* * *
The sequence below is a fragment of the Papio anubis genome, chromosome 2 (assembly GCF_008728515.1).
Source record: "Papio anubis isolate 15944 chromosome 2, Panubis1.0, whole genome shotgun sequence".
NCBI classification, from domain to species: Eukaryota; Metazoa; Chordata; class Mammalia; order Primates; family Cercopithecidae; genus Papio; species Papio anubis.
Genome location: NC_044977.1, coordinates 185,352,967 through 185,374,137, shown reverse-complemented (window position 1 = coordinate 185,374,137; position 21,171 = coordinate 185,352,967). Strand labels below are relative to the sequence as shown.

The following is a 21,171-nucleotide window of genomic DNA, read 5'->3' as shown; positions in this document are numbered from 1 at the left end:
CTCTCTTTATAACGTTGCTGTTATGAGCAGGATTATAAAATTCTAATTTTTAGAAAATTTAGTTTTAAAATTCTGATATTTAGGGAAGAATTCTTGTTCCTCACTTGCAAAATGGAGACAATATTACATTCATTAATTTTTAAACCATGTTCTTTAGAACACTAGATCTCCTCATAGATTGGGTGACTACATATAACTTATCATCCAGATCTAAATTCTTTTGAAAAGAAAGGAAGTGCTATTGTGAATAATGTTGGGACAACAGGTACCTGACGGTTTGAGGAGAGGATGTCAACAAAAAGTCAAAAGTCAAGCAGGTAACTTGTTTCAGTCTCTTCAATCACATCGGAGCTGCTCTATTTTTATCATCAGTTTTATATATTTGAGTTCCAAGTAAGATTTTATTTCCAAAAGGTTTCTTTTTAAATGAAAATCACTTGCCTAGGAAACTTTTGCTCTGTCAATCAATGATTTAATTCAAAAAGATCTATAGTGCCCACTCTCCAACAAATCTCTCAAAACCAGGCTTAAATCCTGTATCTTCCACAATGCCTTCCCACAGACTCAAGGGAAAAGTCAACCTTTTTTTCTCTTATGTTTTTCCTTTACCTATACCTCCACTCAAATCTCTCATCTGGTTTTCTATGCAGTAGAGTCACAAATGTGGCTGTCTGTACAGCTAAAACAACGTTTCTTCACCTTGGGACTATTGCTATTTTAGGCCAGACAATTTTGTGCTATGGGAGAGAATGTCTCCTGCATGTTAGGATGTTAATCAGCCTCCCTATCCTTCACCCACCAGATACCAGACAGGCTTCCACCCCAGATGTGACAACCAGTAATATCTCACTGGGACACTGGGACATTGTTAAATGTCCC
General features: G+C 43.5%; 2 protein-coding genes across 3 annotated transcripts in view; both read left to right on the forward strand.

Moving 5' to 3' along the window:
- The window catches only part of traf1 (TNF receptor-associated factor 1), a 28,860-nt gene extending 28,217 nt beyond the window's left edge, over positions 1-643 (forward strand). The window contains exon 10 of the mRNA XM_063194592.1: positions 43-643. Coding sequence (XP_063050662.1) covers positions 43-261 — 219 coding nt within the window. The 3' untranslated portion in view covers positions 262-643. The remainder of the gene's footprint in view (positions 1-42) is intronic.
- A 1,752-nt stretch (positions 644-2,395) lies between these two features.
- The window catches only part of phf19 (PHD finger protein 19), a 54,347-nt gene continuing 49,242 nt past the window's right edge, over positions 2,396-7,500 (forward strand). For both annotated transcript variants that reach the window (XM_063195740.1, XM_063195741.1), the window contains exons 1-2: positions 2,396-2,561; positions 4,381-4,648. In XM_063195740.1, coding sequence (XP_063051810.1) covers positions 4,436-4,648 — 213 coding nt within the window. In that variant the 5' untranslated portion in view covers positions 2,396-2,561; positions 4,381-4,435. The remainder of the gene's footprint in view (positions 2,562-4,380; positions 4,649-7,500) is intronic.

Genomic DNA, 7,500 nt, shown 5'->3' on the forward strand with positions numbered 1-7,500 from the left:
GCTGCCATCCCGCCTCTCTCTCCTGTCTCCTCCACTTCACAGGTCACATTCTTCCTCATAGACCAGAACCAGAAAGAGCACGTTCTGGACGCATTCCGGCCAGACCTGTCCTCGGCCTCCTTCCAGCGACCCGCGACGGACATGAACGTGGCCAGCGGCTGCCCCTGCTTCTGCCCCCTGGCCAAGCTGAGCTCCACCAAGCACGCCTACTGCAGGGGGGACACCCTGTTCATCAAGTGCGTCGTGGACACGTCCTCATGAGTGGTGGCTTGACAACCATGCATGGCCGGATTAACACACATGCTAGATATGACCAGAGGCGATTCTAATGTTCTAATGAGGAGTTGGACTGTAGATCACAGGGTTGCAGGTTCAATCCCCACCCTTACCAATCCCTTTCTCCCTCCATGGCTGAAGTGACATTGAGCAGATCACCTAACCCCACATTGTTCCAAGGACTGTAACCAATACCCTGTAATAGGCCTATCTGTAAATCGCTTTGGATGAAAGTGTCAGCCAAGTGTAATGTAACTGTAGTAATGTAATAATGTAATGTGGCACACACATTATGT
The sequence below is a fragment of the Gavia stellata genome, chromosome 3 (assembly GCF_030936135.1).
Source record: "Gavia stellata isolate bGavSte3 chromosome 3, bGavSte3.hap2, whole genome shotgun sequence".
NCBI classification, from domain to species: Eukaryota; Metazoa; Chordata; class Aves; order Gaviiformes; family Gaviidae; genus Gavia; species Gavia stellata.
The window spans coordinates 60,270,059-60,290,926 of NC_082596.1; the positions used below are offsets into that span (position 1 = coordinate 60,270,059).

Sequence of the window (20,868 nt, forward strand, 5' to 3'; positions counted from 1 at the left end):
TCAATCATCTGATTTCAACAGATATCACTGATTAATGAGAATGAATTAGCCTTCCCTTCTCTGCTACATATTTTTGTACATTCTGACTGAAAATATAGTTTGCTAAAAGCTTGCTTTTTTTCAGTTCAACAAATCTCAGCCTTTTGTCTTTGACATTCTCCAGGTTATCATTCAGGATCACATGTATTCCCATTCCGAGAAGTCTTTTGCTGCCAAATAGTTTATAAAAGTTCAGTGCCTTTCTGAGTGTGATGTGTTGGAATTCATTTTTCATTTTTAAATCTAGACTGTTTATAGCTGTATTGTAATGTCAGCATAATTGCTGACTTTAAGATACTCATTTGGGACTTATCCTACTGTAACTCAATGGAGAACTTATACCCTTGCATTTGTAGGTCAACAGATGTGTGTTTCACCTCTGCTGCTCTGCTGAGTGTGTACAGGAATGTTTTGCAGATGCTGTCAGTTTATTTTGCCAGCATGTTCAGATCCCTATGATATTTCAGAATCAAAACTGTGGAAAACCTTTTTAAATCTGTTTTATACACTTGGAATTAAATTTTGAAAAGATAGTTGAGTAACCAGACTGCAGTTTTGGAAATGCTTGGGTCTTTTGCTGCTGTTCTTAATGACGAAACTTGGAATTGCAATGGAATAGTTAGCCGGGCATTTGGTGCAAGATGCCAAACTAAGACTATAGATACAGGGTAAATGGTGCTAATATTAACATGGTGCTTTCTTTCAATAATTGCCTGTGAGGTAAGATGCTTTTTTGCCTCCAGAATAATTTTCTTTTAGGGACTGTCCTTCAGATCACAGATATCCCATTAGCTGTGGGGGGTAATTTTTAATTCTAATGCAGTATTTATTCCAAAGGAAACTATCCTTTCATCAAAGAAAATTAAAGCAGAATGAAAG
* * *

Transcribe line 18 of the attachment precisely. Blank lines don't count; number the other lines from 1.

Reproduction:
Sequence of the window (20,868 nt, forward strand, 5' to 3'; positions counted from 1 at the left end):